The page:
Friday, 25 May 2018

Noize Not Music is a Fine Art: "Natural Crust and Punk Force Noise Making" compilation Ep, 1996

Initially, I had not considered including this compilation Ep in the Noize Not Music is a Fine Art series. The main reason for this reluctancy lied simply in my lack of familiarity with the record. After all, I bought it only recently because it included the great Mindsuck, a band whose split with Unarmed was gloriously reviewed on Terminal Sound Nuisance (here) a few months ago, and because it was nowhere to be found for download on the internet. Thankfully for me, neither Mindsuck nor Order and Mental Disease seemed to be particularly sought after since I got it for pretty cheap (not that you should care about the state of my personal financial situation but I often buy records that I think would be interesting to write about on Terminal Sound Nuisance... how heroic of me, right? Please fund me). Is this Ep a crucially brilliant work of punk? No, it is not. Don't get me wrong, it still delivers the good, but it cannot be deemed a classic Ep. And it is completely fine with me. In our day and age of constant, but paradoxically very short-lived, acritical hyperboles, a bit of objectivity does not hurt (though I must admit that it is not my forte). Besides, posting this compilation also fits with what was one of Terminal Sound Nuisance's primary missions back when it all started: reviving and archiving unavailable recordings, regardless of their standing in the current canon.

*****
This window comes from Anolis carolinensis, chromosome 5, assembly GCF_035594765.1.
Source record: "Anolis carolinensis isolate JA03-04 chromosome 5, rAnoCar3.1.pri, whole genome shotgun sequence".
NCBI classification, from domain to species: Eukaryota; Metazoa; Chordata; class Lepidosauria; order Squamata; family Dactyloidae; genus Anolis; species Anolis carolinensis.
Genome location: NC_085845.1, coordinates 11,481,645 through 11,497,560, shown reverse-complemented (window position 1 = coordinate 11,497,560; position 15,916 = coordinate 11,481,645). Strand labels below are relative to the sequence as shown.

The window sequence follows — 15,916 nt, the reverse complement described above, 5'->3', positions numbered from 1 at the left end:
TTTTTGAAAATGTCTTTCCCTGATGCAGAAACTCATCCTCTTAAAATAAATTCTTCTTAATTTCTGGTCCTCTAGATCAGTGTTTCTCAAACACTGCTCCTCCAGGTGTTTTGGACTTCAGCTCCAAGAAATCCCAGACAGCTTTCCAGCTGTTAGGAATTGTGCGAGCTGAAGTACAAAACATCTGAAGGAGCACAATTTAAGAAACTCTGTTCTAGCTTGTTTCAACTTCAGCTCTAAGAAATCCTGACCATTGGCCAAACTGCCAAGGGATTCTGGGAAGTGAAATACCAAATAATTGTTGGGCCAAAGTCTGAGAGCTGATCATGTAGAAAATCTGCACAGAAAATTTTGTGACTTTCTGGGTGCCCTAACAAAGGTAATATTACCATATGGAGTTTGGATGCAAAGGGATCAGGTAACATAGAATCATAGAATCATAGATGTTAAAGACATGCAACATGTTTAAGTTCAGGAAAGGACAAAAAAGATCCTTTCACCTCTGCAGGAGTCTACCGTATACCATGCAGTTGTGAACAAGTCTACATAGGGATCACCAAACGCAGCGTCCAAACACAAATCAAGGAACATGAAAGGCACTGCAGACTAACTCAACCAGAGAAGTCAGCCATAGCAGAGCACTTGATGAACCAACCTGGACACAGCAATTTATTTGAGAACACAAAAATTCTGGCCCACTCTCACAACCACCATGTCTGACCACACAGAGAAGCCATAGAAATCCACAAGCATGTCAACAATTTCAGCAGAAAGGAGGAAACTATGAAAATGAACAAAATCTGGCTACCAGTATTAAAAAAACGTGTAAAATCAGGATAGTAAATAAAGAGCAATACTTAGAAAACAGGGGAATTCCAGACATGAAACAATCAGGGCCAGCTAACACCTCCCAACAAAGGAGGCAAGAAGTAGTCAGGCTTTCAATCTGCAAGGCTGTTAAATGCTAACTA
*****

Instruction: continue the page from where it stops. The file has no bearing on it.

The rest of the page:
First, let's talk a little about the record itself before getting to the music. I bloody love the name of it! Natural Crust and Punk Force Noise Making. With such a title, I guess I was bound to select the geezer anyway. Karma it is. It has an almost poetical quality and summarizes very well the central topic of the series with its focus on noisy music as a chosen path and on rawness as a being the real, "natural" state of punk. The cover looks great if you are into silly, punk as fuck drawings and the visual aesthetics of the Bristol school (you all know I am). Two different types of punk kids - crust punk and spiky punk - organically united in the puerile but essential purpose of making an aural racket through the distorted sound of a "chaotic noise" telly (it all makes a lot of sense, right?). I love the face of the mother entering the teenager's bedroom and witnessing a Gremlins-like disaster. Of course, there are visual referential clues pointing at the genres represented on the Ep with the presence of the logos of Doom and Chaotic Dischord on the door. However, I think that Natural Crust and Punk Force Noise Making was probably originally meant to be a split Ep between Order and Mindsuck, since the two cans from which the snotty punx emerge respectively indicate Mindsuck and Order but there is no trace, no mention of Mental Disease... Could they have been a late addition, after the cover was already done? Strange indeed.